Presentation is loading. Please wait.

Presentation is loading. Please wait.

Unit 7 The Gilded Age 1877-1900.

Similar presentations


Presentation on theme: "Unit 7 The Gilded Age 1877-1900."— Presentation transcript:

1 Unit 7 The Gilded Age

2 The Presidents

3 Rutherford B. Hayes – 19th President of U.S.
1 term: Republican Party Removed remaining Federal troops from the South Ended Reconstruction

4 James A. Garfield – 20th President of U.S.
1 term: 1881 Republican Party Assassinated

5 Chester A. Arthur – 21st President of U.S.
1 term: Republican Party

6 Grover Cleveland – 22nd and 24th President of U.S.
2 terms: Democratic Party

7 Benjamin Harrison – 23rd President of U.S.
1 term: Republican Party

8 Grover Cleveland – 22nd and 24th President of U.S.
2 terms: Democratic Party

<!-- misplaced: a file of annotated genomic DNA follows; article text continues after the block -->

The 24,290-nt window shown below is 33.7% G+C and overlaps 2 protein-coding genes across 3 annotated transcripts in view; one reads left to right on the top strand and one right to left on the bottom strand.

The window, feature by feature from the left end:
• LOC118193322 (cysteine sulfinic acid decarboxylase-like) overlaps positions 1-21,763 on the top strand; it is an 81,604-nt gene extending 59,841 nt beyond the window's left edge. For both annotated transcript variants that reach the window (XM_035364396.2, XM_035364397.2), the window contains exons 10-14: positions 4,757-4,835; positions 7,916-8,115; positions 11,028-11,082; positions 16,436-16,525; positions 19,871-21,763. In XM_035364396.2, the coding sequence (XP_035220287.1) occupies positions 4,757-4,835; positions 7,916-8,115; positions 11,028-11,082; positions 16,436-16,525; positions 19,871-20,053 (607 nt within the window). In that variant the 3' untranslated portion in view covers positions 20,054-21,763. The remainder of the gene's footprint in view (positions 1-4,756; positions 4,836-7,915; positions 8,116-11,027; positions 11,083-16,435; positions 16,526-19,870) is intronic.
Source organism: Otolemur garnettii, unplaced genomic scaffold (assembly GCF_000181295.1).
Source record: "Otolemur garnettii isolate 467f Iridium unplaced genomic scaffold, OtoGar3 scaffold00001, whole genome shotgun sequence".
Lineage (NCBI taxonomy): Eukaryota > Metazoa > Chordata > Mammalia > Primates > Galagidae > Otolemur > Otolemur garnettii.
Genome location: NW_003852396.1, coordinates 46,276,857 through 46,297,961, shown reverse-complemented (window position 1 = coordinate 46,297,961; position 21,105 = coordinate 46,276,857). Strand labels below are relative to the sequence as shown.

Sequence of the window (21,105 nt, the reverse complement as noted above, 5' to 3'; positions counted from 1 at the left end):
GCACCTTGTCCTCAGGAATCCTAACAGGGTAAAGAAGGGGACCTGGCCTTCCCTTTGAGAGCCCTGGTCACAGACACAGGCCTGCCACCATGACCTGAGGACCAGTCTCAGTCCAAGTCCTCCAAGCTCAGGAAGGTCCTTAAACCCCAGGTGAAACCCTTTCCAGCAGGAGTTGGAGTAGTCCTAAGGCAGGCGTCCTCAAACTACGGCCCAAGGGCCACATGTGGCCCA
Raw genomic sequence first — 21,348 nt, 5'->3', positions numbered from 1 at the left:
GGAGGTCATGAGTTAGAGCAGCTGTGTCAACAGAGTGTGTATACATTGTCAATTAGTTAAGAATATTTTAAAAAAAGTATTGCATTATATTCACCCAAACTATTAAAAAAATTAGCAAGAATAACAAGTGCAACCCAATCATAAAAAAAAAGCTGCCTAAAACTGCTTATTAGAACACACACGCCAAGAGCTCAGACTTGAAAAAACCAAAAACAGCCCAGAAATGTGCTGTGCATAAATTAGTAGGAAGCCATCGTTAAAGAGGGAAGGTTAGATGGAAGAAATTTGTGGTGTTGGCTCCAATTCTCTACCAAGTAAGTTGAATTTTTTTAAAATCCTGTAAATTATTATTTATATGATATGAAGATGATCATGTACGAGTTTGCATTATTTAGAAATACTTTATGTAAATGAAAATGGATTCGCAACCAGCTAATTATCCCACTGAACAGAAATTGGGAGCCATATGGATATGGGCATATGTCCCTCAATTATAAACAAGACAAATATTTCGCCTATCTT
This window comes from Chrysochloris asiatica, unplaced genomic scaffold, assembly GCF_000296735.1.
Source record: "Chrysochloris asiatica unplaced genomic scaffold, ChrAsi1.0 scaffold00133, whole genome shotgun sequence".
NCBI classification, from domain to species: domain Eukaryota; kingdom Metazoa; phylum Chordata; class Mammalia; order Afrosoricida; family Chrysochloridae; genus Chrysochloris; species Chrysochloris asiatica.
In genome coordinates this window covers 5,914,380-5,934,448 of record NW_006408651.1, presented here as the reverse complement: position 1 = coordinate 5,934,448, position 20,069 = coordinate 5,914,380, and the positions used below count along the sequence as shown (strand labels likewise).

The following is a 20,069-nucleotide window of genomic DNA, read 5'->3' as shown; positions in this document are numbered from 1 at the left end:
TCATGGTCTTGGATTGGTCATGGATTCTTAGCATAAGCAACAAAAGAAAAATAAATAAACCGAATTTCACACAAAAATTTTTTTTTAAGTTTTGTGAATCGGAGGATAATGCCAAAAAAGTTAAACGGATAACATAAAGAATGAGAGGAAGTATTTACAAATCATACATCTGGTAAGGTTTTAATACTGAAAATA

9 William McKinley – 25th President of U.S.
2 terms: Republican Party

10 Reshaping the Nation The Frontier West

11 The Frontier West Comstock Lode, 1859
“Danged blue stuff” Miners come from across U.S., France, Germany, Ireland, Mexico, and China Boom town grew into Virginia City, Nevada

12 The Frontier West Other strikes Colorado: gold
Denver & Colorado Springs grew up near gold mines 1870s: major gold strikes in Black Hills of South Dakota

13 The Frontier West Thousands of people go west to supply miners’ needs
tools – stores food – laundries clothing – boarding houses supplies – hotels restaurants Miners paid high prices Stagecoaches and mule teams could not carry enough supplies West quick enough

14 The Frontier West Miners forced Native Americans off their lands, and foreigners were ill-treated Few miners got rich quick Eventually, most mining in the West was taken over by large companies Boom towns → Ghost towns Many boom towns lasted only a few years until the ore “played out”